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Lakers question late-game ejections in 99-92 loss to Clippers

January 16, 2011 |  6:05 pm

In what perfectly epitomized the Lakers' frustration, the Clippers' intensity and the game's overall chippiness, the Lakers' 99-92 loss to the Clippers on Sunday at Staples Center concluded with a string of ejections that left the Lakers fuming.

With 5.7 seconds left in the game and Randy Foye shooting the second of two free throws, the Clippers' Blake Griffin positioned himself rather physically in front of Lakers forward Lamar Odom to get the rebound. In return, Odom tugged on Griffin's jersey and continued to do so after Foye made the free throw, giving the Clippers a 99-90 lead. After Odom jawed at Griffin, the Clippers forward put his hands up to indicate that he didn't want the altercation to escalate.

That didn't stop Clippers guard Baron Davis from running cross-court, however. He entered the fray to separate Odom from Griffin, pushing Odom slightly away from his teammates. Odom then put his hands on Davis' arm, prompting Lakers forward Ron Artest to pull Odom away.

The sequence resulted in the ejections of Odom, Artest, Griffin and Davis, rulings by the referees that Lakers Coach Phil Jackson strongly questioned after the game.

"I don't know how they make their decisions -- whimsically, I think," Jackson said. "I can see Lamar and Griffin or whatever. But Ron -- that was ridiculous whyever Ron was out."

Moments later in the locker room, Odom acknowledged that his jersey tug was inappropriate, but he questioned why Griffin was being so physical with the result of the game all but official and why Davis felt it was necessary to intervene. Odom contended that a fight would not have broken out.

"The problem started with me and Blake Griffin," Odom said. "Maybe I overreacted. But I feel like if you're up nine with the free throws going through and then ram me in the back at that point? Any other time, I get it. You play hard and strong, whatever. But to ram me in the back when you're up nine, I just don't get it. I'm going to have to react.

"It's that play," Odom continued. "You're up nine, you got it. I'm not saying you got to stop playing hard. But if you ram me in my back, you're going to get a reaction out of it. There's nothing we could do. We got to take it out, call time out. Without the ram, if we get it and dribble up, we can't score nine points in five seconds. The game is pretty much over. If you're going to ram me in my back, you're going to get a reaction. I don't feel like anybody should've gotten ejected. Nobody did nothing and threw a punch."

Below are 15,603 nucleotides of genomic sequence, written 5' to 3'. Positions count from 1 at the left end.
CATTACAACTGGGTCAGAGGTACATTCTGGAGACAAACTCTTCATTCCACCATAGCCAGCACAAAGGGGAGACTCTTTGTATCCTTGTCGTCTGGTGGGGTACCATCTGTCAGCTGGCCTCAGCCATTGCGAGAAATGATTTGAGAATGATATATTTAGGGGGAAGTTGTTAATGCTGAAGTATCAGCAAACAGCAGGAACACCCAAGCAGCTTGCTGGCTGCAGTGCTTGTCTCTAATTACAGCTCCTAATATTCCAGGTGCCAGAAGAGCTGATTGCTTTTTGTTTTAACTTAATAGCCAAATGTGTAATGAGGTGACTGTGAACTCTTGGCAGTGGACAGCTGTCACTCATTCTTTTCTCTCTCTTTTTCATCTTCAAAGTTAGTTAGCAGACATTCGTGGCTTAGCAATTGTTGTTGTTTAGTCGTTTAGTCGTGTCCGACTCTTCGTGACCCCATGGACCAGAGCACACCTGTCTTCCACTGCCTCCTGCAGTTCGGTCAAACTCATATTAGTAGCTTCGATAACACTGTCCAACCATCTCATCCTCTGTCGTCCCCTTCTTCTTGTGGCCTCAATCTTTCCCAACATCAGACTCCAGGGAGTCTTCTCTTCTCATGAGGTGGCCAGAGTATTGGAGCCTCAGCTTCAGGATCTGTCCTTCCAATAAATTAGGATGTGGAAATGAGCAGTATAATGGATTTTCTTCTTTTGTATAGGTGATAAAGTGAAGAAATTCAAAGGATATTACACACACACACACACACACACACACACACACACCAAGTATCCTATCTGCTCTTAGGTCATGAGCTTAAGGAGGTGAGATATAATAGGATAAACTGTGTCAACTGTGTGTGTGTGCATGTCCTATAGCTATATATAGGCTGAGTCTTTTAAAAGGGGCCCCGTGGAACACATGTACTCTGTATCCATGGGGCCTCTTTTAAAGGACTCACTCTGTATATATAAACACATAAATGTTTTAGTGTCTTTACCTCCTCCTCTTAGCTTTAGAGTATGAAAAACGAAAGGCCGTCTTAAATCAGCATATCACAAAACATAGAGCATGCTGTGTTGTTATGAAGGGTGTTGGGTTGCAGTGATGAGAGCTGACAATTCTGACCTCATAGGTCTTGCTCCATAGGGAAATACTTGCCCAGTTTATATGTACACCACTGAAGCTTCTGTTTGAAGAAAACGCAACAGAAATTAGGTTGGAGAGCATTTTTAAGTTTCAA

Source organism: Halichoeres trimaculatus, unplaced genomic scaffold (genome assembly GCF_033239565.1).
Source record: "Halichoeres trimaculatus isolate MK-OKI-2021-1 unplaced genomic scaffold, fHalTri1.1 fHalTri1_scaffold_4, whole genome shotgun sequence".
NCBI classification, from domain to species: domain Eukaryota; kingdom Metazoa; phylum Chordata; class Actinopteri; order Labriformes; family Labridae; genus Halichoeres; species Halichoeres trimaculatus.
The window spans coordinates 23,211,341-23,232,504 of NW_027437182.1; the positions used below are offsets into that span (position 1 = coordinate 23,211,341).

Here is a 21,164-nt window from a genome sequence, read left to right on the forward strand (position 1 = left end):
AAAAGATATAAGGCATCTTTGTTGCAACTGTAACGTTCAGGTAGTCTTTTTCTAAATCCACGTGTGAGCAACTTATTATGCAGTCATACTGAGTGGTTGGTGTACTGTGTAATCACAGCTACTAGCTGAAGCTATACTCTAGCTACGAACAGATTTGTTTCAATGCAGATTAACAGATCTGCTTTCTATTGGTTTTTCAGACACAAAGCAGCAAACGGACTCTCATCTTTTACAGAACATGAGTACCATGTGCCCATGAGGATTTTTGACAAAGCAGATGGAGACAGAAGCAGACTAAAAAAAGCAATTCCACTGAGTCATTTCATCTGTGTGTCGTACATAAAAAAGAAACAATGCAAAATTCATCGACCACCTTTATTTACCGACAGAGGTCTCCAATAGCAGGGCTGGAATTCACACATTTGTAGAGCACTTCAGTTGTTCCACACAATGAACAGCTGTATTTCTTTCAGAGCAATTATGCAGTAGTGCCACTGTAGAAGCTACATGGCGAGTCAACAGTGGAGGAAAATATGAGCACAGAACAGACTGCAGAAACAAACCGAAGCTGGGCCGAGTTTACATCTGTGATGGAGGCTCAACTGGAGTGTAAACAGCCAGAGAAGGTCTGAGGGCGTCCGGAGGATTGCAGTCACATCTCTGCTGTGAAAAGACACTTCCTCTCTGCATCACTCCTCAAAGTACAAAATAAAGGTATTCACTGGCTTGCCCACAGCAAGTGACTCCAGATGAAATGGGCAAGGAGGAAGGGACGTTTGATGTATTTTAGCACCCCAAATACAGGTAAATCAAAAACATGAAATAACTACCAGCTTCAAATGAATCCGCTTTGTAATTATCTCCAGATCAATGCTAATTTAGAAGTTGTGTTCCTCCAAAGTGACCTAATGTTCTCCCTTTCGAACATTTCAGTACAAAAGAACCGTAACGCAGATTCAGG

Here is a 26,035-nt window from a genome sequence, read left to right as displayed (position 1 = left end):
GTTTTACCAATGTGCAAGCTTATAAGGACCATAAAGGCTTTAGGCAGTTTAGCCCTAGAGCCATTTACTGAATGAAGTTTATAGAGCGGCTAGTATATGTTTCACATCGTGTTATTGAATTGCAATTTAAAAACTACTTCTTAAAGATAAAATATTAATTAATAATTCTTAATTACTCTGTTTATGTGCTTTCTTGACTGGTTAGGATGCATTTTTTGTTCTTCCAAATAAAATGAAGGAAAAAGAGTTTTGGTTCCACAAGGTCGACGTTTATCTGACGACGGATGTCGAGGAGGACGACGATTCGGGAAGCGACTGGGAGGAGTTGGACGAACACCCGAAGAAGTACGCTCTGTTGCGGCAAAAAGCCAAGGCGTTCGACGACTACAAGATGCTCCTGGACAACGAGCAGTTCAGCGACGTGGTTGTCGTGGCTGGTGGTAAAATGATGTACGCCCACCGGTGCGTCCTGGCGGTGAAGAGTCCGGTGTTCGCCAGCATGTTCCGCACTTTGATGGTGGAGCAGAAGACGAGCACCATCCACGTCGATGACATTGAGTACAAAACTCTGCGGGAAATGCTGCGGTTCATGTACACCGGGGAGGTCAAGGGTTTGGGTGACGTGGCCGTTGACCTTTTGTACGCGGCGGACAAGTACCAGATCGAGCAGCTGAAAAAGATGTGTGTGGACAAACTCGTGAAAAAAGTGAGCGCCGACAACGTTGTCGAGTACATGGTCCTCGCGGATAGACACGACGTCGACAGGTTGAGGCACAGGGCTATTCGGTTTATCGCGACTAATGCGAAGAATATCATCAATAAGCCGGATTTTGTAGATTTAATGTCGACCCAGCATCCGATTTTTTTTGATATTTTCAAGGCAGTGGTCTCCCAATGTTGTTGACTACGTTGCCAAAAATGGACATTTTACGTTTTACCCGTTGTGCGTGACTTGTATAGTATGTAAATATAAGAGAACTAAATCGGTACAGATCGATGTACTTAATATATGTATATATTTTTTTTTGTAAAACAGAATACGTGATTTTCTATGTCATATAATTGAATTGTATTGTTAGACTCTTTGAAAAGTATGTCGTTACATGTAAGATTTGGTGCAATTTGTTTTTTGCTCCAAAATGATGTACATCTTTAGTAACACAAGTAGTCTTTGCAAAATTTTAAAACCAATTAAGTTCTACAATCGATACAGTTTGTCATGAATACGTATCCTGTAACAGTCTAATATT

Jackson offered a similar view about what prompted Odom to tug on Griffin's jersey and yell at him.

"He was just running up the guy's back," Jackson said of Griffin. "The guys get eventually tired of it. Piling on top of him and he just said, 'Hey, you know, stop it.' " But when asked whether Odom's reaction was appropriate and justified, Jackson simply said, "Ask Lamar. Don't ask me."

The reaction to Artest's ejection was another story. After the Lakers' 109-87 victory over the New York Knicks on Jan. 9, Lakers guard Kobe Bryant argued that officials have a bias against Artest, though Artest avoided an ejection in that game despite putting a hand on Shawne Williams' throat and clotheslining Amare Stoudemire, with the latter action earning Artest a flagrant foul 1.

"Ron is tough," Bryant said at the time. "It's just a fine line with him because you don't know where he stands with the officiating. It's tough for him to be physical. A play that Steve Blake makes, a physical play that Ron Artest makes might get him ejected or suspended. He walks a very fine line in this league."

When a reporter revisited those comments Sunday and asked whether Jackson agreed with Bryant's assessment in general terms, Jackson said, "No doubt about it."

Despite replays showing Artest with a confused and surprised reaction to the ejection, he said multiple times that he didn't remember the incident.

"I don't remember that," Artest said. "I don't remember that. I don't remember what happened."

What was his perspective on what led to the ejection?

"I don't have perspective."

But is it fair to say he appeared surprised and confused by it?

"I don't really know."

What about the incident itself?

"I don't really remember what happened, honestly. I don't even know."

-- Mark Medina

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